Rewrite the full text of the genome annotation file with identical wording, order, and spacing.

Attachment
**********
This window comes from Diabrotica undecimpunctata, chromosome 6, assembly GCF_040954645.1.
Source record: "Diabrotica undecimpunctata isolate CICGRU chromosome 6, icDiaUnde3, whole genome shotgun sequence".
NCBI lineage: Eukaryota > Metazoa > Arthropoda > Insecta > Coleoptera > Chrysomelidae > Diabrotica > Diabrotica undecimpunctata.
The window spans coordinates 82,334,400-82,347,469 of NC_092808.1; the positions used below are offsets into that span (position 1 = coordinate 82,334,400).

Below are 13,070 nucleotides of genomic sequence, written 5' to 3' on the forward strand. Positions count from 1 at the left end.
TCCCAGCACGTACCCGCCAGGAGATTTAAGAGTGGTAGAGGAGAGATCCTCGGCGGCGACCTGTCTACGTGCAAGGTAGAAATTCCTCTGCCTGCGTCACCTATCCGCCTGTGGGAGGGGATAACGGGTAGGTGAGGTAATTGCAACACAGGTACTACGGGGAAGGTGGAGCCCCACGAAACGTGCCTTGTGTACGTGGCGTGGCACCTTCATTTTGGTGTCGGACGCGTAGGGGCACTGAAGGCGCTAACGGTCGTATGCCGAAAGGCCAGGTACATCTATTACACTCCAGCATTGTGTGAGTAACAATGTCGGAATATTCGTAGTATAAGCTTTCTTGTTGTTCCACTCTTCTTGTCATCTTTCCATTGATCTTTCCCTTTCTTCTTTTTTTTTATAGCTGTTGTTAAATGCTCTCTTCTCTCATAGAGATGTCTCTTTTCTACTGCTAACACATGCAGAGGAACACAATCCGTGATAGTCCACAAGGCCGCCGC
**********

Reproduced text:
This window comes from Diabrotica undecimpunctata, chromosome 6, assembly GCF_040954645.1.
Source record: "Diabrotica undecimpunctata isolate CICGRU chromosome 6, icDiaUnde3, whole genome shotgun sequence".
NCBI lineage: Eukaryota > Metazoa > Arthropoda > Insecta > Coleoptera > Chrysomelidae > Diabrotica > Diabrotica undecimpunctata.
The window spans coordinates 82,334,400-82,347,469 of NC_092808.1; the positions used below are offsets into that span (position 1 = coordinate 82,334,400).

Below are 13,070 nucleotides of genomic sequence, written 5' to 3' on the forward strand. Positions count from 1 at the left end.
TCCCAGCACGTACCCGCCAGGAGATTTAAGAGTGGTAGAGGAGAGATCCTCGGCGGCGACCTGTCTACGTGCAAGGTAGAAATTCCTCTGCCTGCGTCACCTATCCGCCTGTGGGAGGGGATAACGGGTAGGTGAGGTAATTGCAACACAGGTACTACGGGGAAGGTGGAGCCCCACGAAACGTGCCTTGTGTACGTGGCGTGGCACCTTCATTTTGGTGTCGGACGCGTAGGGGCACTGAAGGCGCTAACGGTCGTATGCCGAAAGGCCAGGTACATCTATTACACTCCAGCATTGTGTGAGTAACAATGTCGGAATATTCGTAGTATAAGCTTTCTTGTTGTTCCACTCTTCTTGTCATCTTTCCATTGATCTTTCCCTTTCTTCTTTTTTTTTATAGCTGTTGTTAAATGCTCTCTTCTCTCATAGAGATGTCTCTTTTCTACTGCTAACACATGCAGAGGAACACAATCCGTGATAGTCCACAAGGCCGCCGC